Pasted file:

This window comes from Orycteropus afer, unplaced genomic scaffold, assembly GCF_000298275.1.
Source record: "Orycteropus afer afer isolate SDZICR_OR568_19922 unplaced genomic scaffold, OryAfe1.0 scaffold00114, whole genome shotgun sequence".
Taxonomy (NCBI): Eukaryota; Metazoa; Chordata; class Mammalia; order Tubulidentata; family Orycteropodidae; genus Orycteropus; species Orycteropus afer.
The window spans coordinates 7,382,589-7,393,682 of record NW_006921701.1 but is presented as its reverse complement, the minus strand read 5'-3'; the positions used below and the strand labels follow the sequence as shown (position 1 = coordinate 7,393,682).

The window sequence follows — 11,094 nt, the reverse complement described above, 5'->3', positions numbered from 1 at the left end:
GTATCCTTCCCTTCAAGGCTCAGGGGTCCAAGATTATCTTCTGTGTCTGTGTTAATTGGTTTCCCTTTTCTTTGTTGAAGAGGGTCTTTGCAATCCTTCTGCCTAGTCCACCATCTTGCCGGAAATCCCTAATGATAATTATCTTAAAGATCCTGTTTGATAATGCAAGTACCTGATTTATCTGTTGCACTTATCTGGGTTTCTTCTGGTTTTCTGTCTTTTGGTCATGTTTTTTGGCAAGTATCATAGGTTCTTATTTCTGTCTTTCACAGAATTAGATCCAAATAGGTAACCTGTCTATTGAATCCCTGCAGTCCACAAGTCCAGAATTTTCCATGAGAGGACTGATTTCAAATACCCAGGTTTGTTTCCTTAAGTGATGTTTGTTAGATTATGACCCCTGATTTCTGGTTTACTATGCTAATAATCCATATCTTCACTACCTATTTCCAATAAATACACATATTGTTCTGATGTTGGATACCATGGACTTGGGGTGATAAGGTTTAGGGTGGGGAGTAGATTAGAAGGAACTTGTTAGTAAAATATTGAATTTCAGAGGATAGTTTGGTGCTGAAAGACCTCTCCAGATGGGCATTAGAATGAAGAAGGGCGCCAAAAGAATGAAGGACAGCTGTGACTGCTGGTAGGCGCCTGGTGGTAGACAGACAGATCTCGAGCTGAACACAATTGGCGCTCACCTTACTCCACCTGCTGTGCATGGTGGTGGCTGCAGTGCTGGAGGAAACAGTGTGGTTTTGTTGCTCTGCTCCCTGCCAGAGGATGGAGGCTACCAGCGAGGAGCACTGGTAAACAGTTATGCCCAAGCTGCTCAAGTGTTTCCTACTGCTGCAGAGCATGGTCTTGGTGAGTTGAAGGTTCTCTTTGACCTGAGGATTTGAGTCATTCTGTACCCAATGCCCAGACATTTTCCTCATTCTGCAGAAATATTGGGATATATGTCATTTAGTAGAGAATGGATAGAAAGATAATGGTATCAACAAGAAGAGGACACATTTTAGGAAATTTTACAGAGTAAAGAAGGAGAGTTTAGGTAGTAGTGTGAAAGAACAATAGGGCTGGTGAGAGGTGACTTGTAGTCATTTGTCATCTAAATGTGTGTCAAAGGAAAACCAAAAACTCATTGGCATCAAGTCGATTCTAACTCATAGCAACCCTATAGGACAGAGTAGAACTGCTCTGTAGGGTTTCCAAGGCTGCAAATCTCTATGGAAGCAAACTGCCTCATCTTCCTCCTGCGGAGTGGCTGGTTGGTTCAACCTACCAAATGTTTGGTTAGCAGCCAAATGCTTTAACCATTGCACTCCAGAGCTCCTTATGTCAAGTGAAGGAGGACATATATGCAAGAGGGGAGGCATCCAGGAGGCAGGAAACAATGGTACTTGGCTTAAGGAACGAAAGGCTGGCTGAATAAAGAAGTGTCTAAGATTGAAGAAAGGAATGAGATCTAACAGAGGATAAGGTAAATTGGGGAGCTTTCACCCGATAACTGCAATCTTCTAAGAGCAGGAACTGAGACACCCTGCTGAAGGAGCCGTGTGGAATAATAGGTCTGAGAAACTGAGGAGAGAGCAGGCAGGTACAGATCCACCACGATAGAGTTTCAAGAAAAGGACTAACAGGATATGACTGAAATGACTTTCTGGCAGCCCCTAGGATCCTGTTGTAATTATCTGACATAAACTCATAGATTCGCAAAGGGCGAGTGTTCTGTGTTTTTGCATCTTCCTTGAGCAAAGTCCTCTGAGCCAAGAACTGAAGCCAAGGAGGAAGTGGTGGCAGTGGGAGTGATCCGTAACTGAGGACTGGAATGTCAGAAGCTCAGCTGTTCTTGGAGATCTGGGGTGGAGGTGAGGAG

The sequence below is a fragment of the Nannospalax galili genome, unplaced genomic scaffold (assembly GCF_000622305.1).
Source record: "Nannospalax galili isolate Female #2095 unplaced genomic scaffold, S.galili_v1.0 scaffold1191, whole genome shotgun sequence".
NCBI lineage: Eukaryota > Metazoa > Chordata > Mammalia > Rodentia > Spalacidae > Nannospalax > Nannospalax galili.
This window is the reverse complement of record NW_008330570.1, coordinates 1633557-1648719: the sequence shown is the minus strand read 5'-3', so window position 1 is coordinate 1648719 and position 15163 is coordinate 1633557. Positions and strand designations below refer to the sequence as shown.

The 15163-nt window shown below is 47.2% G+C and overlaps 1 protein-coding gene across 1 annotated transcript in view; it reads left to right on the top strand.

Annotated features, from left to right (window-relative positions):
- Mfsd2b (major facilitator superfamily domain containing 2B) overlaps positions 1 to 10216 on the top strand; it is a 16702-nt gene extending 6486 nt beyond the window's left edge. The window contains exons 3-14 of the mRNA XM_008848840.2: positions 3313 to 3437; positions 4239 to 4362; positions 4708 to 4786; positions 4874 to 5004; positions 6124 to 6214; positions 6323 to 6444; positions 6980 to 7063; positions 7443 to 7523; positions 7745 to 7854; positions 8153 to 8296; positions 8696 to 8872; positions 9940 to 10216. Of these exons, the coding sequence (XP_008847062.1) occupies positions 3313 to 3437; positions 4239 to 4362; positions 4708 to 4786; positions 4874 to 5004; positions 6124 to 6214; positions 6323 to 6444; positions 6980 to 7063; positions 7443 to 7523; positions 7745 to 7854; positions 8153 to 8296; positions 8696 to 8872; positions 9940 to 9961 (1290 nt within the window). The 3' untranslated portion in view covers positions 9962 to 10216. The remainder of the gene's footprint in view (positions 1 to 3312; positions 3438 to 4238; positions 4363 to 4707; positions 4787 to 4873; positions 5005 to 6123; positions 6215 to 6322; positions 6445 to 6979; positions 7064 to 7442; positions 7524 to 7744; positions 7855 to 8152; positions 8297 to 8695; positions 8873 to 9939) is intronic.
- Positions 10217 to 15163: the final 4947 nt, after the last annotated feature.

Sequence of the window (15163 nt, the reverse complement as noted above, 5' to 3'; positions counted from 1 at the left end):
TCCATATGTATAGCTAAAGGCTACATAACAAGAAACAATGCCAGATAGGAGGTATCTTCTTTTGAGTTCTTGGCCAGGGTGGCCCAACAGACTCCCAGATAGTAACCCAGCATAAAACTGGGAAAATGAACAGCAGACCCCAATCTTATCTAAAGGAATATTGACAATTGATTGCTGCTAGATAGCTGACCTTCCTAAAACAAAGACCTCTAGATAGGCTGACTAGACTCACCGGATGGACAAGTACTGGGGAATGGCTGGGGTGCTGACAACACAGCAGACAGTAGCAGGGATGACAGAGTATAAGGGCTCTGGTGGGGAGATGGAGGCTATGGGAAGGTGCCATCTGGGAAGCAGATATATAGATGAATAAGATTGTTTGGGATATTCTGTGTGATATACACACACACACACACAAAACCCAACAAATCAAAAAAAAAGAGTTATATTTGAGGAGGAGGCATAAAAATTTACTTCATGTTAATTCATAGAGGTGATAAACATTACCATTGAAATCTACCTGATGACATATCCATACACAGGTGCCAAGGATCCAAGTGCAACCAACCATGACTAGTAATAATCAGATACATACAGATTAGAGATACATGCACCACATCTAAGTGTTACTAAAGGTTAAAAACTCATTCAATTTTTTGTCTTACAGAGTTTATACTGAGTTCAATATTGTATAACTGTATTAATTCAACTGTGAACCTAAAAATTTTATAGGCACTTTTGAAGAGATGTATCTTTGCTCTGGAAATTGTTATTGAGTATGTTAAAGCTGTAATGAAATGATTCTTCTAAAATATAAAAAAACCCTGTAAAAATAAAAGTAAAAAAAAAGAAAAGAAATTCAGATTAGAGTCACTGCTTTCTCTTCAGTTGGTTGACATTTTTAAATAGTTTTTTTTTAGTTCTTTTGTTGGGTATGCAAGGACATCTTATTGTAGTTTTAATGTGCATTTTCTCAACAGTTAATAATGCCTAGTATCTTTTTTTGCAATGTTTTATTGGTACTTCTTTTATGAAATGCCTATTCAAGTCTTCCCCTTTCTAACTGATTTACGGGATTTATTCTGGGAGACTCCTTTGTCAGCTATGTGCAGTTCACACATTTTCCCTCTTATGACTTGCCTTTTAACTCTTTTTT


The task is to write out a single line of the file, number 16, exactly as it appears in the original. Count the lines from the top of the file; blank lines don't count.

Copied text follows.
TCCATATGTATAGCTAAAGGCTACATAACAAGAAACAATGCCAGATAGGAGGTATCTTCTTTTGAGTTCTTGGCCAGGGTGGCCCAACAGACTCCCAGATAGTAACCCAGCATAAAACTGGGAAAATGAACAGCAGACCCCAATCTTATCTAAAGGAATATTGACAATTGATTGCTGCTAGATAGCTGACCTTCCTAAAACAAAGACCTCTAGATAGGCTGACTAGACTCACCGGATGGACAAGTACTGGGGAATGGCTGGGGTGCTGACAACACAGCAGACAGTAGCAGGGATGACAGAGTATAAGGGCTCTGGTGGGGAGATGGAGGCTATGGGAAGGTGCCATCTGGGAAGCAGATATATAGATGAATAAGATTGTTTGGGATATTCTGTGTGATATACACACACACACACACAAAACCCAACAAATCAAAAAAAAAGAGTTATATTTGAGGAGGAGGCATAAAAATTTACTTCATGTTAATTCATAGAGGTGATAAACATTACCATTGAAATCTACCTGATGACATATCCATACACAGGTGCCAAGGATCCAAGTGCAACCAACCATGACTAGTAATAATCAGATACATACAGATTAGAGATACATGCACCACATCTAAGTGTTACTAAAGGTTAAAAACTCATTCAATTTTTTGTCTTACAGAGTTTATACTGAGTTCAATATTGTATAACTGTATTAATTCAACTGTGAACCTAAAAATTTTATAGGCACTTTTGAAGAGATGTATCTTTGCTCTGGAAATTGTTATTGAGTATGTTAAAGCTGTAATGAAATGATTCTTCTAAAATATAAAAAAACCCTGTAAAAATAAAAGTAAAAAAAAAGAAAAGAAATTCAGATTAGAGTCACTGCTTTCTCTTCAGTTGGTTGACATTTTTAAATAGTTTTTTTTTAGTTCTTTTGTTGGGTATGCAAGGACATCTTATTGTAGTTTTAATGTGCATTTTCTCAACAGTTAATAATGCCTAGTATCTTTTTTTGCAATGTTTTATTGGTACTTCTTTTATGAAATGCCTATTCAAGTCTTCCCCTTTCTAACTGATTTACGGGATTTATTCTGGGAGACTCCTTTGTCAGCTATGTGCAGTTCACACATTTTCCCTCTTATGACTTGCCTTTTAACTCTTTTTT